Thursday, 5 November 2015

p-cresol and autism continued

In a post a while back (see here) I talked about the important, but sometimes confusing, research on a possible role for p-cresol (4-methylphenol) in relation to autism.

This potentially important aromatic compound has cropped up more than once in the autism research literature [1] although not necessarily in a universal direction. In my previous post, I called for 'further research' into the possibility of a relationship between p-cresol and autism and lo and behold, today I'm going to be discussing some further work...

The work in question is that published by Stefano Gabriele and colleagues [2] who sought to "investigate the mechanism producing elevated urinary p-cresol in ASD [autism spectrum disorder]." To do this and alongside measuring levels of urinary p-cresol, researchers "assessed for (a) presence of Clostridium spp. strains in the gut by means of an in vitro fecal stool test and of Clostridium difficile-derived toxin A/B in the feces, (b) intestinal permeability using the lactulose/mannitol (LA/MA) test, (c) frequent use of antibiotics due to recurrent infections during the first 2 years of postnatal life, and (d) stool habits with the Bristol Stool Form Scale" in 53 children with ASD. The Clostridium difficile bit to their study is based on the idea that this bacterium can convert the aromatic amino acid tyrosine into p-cresol under certain conditions [3].

Gabriele et al reported that: "Chronic constipation was the only variable significantly associated with total urinary p-cresol concentration" and that: "No association was found with presence of Clostridium spp. in the gut flora (P = 0.92), augmented intestinal permeability (P = 0.18), or frequent use of antibiotics in early infancy (P = 0.47)." Some readers might note that the correlation between urinary p-cresol levels and "augmented intestinal permeability" came closest to significance although with no statistical significance cigar.

I was rather interested in how chronic constipation and by virtue, slow intestinal transit, might figure in some relationship between p-cresol and autism. I've previously discussed the paper by Ridha and colleagues [4] (see here) and how: "Neuropsychiatric disorders, in particular autism, are useful predictors of STC and FFR [Slow transit constipation and functional fecal retention] in children." This building on a sizeable volume of work suggesting that functional bowel complaints (see here) and more pathological bowel disease (see here) are over-represented when it comes to autism.

The idea that the longer the intestinal transit time, the longer food and other material spend inside the body and hence available for longer for certain types of gut bacteria to 'go to work on them' is an interesting one. Although a fan of how our gut bacteria may be doing so much more than just helping digest food (see here) I can see the downside to this when it comes to the 'wrong' type of bacteria (or other components) perhaps having access to a food supply longer than they normally should or without the required competition for said food. The idea that the appearance of a compound like p-cresol might have some of its roots in how long intestinal transit time typically occurs offers not only a roadmap for further, more detailed study but also a potential way in which elevated levels of this "uremic toxin" might be lessened assuming a more typical intestinal transit time can be affected. Indeed, if one considers that certain probiotics might do more to aid gut transit time [5] than anything else, one gets a flavour for where such studies with autism in mind might end up heading including with other related uremic compounds and autism in mind (see here).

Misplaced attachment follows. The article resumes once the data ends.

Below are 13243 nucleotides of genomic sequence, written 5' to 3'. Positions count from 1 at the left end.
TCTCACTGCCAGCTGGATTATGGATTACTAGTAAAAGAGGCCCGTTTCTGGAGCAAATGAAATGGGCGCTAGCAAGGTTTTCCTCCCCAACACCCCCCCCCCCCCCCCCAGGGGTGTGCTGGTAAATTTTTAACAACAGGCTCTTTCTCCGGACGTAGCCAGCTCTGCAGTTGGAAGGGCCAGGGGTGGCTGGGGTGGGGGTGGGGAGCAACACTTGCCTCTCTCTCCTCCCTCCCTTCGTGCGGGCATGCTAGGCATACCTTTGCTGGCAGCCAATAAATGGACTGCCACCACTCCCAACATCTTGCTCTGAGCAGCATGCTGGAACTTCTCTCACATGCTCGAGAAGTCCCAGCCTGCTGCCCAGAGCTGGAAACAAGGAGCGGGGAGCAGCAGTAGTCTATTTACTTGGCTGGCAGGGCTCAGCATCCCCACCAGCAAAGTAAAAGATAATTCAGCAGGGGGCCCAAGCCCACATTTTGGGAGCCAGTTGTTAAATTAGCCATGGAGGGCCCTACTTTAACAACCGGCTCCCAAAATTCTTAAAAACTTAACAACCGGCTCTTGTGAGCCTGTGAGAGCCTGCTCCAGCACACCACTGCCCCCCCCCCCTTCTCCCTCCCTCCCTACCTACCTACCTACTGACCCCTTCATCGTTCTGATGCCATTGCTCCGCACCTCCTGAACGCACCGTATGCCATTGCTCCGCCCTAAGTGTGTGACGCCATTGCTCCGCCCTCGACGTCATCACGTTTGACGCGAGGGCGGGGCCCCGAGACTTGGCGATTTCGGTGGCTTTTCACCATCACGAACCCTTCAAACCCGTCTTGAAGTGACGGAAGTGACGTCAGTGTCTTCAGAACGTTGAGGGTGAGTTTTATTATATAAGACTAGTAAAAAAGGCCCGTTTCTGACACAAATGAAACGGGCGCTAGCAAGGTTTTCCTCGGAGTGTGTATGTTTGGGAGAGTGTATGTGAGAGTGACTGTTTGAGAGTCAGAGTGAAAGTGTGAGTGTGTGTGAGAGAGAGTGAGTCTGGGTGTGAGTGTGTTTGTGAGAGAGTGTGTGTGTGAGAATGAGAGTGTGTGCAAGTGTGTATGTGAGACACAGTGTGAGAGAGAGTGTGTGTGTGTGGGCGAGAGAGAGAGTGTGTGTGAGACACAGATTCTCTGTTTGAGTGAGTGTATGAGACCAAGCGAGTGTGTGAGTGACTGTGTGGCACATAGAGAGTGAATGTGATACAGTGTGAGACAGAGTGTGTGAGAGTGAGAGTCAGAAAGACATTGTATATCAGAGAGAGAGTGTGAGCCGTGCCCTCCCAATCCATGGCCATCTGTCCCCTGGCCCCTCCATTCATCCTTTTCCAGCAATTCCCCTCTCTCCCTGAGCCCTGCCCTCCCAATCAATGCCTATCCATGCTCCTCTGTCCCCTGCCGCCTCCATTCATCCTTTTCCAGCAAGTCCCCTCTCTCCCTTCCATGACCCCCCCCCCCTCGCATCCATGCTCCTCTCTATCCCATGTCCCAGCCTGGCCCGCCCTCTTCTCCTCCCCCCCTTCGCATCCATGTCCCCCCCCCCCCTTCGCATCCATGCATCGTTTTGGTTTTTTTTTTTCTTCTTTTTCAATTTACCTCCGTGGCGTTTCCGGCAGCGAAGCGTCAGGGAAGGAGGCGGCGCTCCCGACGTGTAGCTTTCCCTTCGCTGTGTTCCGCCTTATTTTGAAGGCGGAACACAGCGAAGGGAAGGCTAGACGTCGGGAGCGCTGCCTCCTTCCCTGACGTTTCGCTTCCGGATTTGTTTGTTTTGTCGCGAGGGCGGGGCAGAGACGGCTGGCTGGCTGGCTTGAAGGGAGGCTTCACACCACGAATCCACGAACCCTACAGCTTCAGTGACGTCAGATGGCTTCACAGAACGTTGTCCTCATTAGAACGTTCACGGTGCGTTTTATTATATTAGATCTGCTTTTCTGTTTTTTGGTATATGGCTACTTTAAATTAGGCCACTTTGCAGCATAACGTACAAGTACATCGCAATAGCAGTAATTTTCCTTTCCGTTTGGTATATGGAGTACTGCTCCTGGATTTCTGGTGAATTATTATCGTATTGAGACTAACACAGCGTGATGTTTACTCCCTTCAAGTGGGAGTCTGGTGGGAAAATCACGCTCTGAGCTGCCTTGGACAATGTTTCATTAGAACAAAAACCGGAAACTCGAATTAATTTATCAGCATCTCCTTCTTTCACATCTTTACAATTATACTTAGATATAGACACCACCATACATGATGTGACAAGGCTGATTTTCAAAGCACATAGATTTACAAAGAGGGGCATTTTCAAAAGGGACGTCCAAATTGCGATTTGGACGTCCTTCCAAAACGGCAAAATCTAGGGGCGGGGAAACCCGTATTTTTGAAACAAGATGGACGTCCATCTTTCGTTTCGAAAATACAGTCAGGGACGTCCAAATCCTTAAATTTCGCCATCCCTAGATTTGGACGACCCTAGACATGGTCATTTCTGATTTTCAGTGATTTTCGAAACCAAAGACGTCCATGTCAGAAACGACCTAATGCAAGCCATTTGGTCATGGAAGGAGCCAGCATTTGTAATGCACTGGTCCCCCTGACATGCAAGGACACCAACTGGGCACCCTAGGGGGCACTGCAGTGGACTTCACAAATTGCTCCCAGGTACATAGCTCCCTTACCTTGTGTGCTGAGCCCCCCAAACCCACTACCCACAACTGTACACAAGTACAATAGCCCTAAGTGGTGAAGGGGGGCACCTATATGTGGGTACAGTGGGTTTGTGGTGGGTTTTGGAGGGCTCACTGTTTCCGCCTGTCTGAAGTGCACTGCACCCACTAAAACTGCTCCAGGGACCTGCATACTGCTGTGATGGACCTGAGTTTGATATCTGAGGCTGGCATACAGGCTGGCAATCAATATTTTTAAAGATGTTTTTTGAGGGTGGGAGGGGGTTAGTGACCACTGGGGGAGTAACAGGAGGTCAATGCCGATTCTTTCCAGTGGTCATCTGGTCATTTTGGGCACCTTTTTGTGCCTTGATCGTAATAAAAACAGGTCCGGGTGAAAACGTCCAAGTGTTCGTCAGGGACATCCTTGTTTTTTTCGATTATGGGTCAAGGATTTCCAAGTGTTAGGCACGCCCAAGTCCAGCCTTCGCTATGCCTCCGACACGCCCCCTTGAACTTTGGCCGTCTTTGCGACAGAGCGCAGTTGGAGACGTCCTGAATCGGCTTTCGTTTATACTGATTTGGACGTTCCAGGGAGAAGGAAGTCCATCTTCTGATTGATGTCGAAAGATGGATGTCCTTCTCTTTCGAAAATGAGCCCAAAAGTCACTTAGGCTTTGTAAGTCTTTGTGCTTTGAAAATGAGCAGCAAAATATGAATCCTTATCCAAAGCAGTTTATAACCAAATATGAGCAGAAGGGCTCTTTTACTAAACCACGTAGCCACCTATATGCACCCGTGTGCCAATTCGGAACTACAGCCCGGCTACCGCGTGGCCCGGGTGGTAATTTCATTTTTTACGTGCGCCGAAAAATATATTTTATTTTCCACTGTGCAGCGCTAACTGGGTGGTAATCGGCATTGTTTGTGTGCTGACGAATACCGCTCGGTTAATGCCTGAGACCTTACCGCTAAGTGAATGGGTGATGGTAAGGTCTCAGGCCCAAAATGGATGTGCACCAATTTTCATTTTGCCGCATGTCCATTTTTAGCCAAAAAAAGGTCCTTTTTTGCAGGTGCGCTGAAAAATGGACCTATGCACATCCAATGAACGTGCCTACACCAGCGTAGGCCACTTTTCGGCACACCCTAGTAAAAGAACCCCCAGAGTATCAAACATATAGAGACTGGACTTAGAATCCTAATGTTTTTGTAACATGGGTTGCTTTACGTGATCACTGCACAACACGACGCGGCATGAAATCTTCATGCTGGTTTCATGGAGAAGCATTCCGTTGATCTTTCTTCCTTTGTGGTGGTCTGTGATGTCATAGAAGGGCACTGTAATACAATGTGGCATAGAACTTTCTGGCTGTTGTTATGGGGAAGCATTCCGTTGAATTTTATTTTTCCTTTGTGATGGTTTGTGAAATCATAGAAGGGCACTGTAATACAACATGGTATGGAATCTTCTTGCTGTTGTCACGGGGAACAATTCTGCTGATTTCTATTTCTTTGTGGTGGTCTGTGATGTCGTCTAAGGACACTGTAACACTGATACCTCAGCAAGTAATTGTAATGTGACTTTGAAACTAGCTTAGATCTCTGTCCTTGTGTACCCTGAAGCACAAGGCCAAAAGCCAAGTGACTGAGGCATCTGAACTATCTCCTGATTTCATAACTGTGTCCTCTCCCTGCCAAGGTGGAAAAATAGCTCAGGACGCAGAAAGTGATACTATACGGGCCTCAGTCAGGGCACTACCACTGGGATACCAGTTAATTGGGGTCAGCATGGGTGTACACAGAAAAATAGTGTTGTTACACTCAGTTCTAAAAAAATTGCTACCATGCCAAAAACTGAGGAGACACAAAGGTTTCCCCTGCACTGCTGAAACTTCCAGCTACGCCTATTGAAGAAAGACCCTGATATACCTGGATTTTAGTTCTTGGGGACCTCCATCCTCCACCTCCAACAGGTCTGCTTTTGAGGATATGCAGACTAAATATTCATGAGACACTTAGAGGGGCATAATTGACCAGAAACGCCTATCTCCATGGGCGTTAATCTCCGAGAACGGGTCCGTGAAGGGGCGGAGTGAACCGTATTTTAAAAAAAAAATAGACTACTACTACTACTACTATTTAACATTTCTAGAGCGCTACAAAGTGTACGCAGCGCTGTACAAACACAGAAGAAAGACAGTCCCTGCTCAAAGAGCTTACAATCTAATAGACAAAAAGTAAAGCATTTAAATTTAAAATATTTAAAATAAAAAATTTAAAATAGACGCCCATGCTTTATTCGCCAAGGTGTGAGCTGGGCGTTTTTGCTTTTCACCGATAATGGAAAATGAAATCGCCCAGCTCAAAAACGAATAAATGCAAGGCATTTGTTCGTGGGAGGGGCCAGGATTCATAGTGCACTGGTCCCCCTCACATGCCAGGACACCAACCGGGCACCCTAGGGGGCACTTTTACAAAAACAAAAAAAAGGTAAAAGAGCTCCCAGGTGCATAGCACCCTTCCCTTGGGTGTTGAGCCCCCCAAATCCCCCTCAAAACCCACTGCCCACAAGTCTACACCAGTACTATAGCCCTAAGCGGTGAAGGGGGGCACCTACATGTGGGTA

Music: Bonfire night here in the UK tonight. So what else but V (for Vendettta) - 'Good evening London'.

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[1] Persico AM. & Napolioni V. Urinary p-cresol in autism spectrum disorder. Neurotoxicol Teratol. 2013 Mar-Apr;36:82-90.

[2] Gabriele S. et al. Slow intestinal transit contributes to elevate urinary p-cresol level in Italian autistic children. Autism Res. 2015. October 6.

[3] Dawson LF. et al. The analysis of para-cresol production and tolerance in Clostridium difficile 027 and 012 strains. BMC Microbiol. 2011 Apr 28;11:86.

[4] Ridha Z. et al. Predictors of slow colonic transit in children. Pediatr Surg Int. 2015 Feb;31(2):137-42.

[5] Dimidi E. et al. The effect of probiotics on functional constipation in adults: a systematic review and meta-analysis of randomized controlled trials. Am J Clin Nutr. 2014 Oct;100(4):1075-84.

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ResearchBlogging.org Gabriele S, Sacco R, Altieri L, Neri C, Urbani A, Bravaccio C, Riccio MP, Iovene MR, Bombace F, De Magistris L, & Persico AM (2015). Slow intestinal transit contributes to elevate urinary p-cresol level in Italian autistic children. Autism research : official journal of the International Society for Autism Research PMID: 26437875